The auditors said that Slovakia was the only one of the three countries to work out a special financing mechanism, an electricity transfer fee, which will help generate part of the lacking funds, while Lithuania and Bulgaria do not have any mechanism to that effect. 

"The absence of sufficient funding arrangements puts the completion of the decommissioning processes at risk," the European Court of Auditors said.

According to the report presented in Brussels, the major infrastructure projects met "significant delays" in respect to initial contracts completion dates. Based on the information the European Court of Auditors has, the interim spent fuel facility project was delayed by more than 32 months; solid waste retrieval facility — 44 months; solid waste treatment and storage facility for the management of short- and long-lived low and intermediate level radioactive waste — 34 months. The total project cost of the interim spent fuel facility increased by 22 million euro (15.6 %), the report said.

The latest cost estimate for closing Ignalina nuclear power plant rose to 2.93 billion euro, significantly more compared to initial estimates for the decommissioning (2.02 billion euro). The estimates in Slovakia and Bulgaria rose significantly less. According to the European Court of Auditors, the funding shortage in Lithuanian amounts to 1.48 billion euro.

Submitting recommendations on the situation in all three countries, the European Court of Auditors proposed that the European Commission "should establish a detailed needs assessment showing the progress of the programs so far, the activities still to be performed and an overall financing plan identifying the funding sources from the different stakeholders."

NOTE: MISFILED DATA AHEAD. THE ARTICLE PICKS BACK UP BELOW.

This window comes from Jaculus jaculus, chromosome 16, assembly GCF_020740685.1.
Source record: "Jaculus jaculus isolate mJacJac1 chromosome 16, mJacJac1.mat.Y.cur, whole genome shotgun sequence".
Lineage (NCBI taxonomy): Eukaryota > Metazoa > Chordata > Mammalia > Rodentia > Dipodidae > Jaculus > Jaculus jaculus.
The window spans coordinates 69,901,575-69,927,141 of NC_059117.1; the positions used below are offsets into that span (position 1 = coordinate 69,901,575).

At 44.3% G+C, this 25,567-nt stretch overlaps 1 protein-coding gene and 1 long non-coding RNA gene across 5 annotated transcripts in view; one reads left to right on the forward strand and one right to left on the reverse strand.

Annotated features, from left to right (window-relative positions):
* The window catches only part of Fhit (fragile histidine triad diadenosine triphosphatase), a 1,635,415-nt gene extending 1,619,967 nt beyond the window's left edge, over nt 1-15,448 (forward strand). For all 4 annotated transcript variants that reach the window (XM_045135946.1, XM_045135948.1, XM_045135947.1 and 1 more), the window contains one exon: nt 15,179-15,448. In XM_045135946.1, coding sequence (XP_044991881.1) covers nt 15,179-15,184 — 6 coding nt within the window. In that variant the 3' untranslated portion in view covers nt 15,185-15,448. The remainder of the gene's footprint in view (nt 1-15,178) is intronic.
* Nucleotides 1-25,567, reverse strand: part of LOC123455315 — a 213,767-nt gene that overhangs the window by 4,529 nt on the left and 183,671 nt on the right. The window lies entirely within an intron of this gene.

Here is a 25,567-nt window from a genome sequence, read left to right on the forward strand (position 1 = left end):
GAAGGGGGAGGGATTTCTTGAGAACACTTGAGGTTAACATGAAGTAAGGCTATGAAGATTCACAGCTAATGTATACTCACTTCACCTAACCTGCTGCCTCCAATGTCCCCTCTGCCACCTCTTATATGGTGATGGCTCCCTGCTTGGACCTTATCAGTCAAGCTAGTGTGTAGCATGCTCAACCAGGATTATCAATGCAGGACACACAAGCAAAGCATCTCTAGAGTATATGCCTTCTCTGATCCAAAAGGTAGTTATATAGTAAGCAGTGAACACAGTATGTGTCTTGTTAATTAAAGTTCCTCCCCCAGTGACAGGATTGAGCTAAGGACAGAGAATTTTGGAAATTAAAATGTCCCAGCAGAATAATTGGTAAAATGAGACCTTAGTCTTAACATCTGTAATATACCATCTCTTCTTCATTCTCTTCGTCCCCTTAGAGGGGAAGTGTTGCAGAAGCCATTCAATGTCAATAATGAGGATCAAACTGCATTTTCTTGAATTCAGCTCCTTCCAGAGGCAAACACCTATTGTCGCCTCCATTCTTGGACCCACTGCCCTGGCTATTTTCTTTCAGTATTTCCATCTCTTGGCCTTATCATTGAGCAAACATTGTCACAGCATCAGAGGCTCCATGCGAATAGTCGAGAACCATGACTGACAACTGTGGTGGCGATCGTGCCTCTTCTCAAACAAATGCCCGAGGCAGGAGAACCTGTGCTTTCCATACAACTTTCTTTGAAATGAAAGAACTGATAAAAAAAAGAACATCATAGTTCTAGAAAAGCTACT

1.37 billion euro had been allocated for the decommissioning of Ignalina nuclear power plant by 2013. In the EU's new financial perspective, the European Commission suggests allocating another 210 million euro and suspending funding in 2017. The Lithuanian government has called the proposal unacceptable, while diplomats are holding negotiations on the possibility of abolishing the final funding deadline.

Lithuanian officials recognize the fact that they come under criticism from the European Union over delays related to the decommissioning of Ignalina plant. Last year, the European Parliament called for stricter control of funds allocated for the decommissioning.

In reply to the conclusions by the European Court of Auditors, the European Commission said the European Union had fulfilled its commitments, and the final responsibility lied with the member state.

"The ultimate responsibility for decommissioning and its financing lies with the Member State in which the nuclear power plant is situated. It is not for the EU to make up any funding shortfall," the European Commission report said.

The Commission added that financial issues would be further discussed but stressed that "the EU has met its financial commitments."